The Parliamentary Under-Secretary of State for Energy and Climate Change (Mr. David Kidney): My noble Friend the Minister for Energy and Climate Change today made the following statement.

Nuclear Decommissioning Authority (Springfields Site)

The Parliamentary Under-Secretary of State for Energy and Climate Change (Mr. David Kidney): My noble Friend the Minister for Energy and Climate Change today made the following statement.


Courts and Tribunals

The Secretary of State for Justice and Lord Chancellor (Mr. Jack Straw): The Chancellor of the Exchequer announced in the Budget today that the Ministry of Justice will be moving to bring together Her Majesty's Courts Service and the Tribunals Service into a new single organisation.

Her Majesty's Courts Service and the Tribunals Service between them provide the administration for the courts in England and Wales and most of the non-devolved tribunals in the United Kingdom. They share the common purpose of providing access to justice, whether in the criminal, civil or administrative justice fields. We aim to bring these broadly similar functions together into a new single organisation for the efficient delivery of access to justice.

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Creating a unified service holds out the prospect of significant benefits to the users of courts and tribunals, to the taxpayer and to the administration of justice generally. There is the potential for improved service provision for users through joint administration and shared hearing venues. The new arrangements will also facilitate the building of a unified judicial family in England and Wales.

The new structure will preserve the unique and distinctive features of both systems while taking advantage of the benefits to users, judges and staff from closer working. We will ensure that the statutory responsibilities of both the Lord Chief Justice for the courts and the Senior President of Tribunals for the tribunals are respected and preserved. There are also a number of important differences between the two organisations which will need to be given careful consideration in planning for the new organisation. These include the different territorial coverage of HMCS and the Tribunals Service, their different governance arrangements and judicial structures and the different regional and jurisdictional structures currently in place.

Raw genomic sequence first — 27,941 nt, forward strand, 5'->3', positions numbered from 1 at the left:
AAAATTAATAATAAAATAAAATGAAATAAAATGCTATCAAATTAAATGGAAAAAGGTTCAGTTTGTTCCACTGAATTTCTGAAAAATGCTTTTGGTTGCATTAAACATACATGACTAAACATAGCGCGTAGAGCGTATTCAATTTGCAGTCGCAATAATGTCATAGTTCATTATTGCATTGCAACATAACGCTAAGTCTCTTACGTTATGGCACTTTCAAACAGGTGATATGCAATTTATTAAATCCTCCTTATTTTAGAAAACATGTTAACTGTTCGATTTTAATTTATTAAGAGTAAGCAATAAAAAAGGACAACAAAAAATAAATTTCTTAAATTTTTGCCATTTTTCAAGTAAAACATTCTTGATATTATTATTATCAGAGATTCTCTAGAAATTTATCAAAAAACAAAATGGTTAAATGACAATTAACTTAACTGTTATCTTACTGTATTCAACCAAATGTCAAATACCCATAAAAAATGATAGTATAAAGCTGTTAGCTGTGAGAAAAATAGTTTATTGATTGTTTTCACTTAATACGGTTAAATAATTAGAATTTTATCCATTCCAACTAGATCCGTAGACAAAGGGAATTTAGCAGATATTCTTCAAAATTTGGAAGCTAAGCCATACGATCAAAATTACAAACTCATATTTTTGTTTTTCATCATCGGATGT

In addition, and following a recent public consultation on the future of the Parole Board, we will consider the opportunities that this new organisation offers to secure the board's position in the justice system, so that it is best placed to deliver timely, rigorous and fair decisions.

A considerable amount of detailed planning will need to take place before the new organisation can be formed and we will be working together closely in the coming months to design arrangements that will work effectively and deliver the desired results. There will be full consultation on the developed proposals with those representing users of the courts and tribunals, the judiciary, trades unions and all of those affected in the Scottish and Northern Irish legal systems and wider public before implementation.

Prime Minister

Public Sector Senior Remuneration

The Prime Minister (Mr. Gordon Brown): The Review Body on Senior Salaries' "Initial Report on Public Sector Senior Remuneration 2010" (Cm 7848) is being published today. I commissioned this report in December alongside the publication of "Putting the Frontline First: Smarter Government" (Cm 7753). The report includes a set of principles for senior pay embedded in a
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code of practice on top-level reward. It is recommended that this code is adopted across the public sector after a period of consultation.

Copies of the report have been laid in the Vote Office and the Library of the House. I am grateful to the chairman and those involved in the review for their work.

The Government welcome the initial report, which builds on the other measures which I have announced to ensure value for money from senior pay in the public sector, including:

The Government agree with the report's findings that a clearer framework is needed for those that make decisions on senior pay. Pay decisions in all public sector organisations should wherever possible be determined by independent remuneration committees and there should be clear escalation mechanism in each sector for any proposals to pay above agreed norms.

In line with the terms of reference of the review, I will now commission the review body to develop sector-specific benchmark ranges for senior pay. I will ask the review body to begin with local authority chief executives and senior managers in the health sector, reporting by the end of 2010. They will then consider the position in further and higher education by March 2011.

The Government will work with the review body to determine how the code should be implemented in each sector, and to determine what legislative and non-statutory means are most appropriate to enforce compliance. The Government believe that the key organisations and representative bodies in each sector should be involved in the process of implementation, and that all public sector organisations should set out publicly how they intend to comply with the code by the end of year.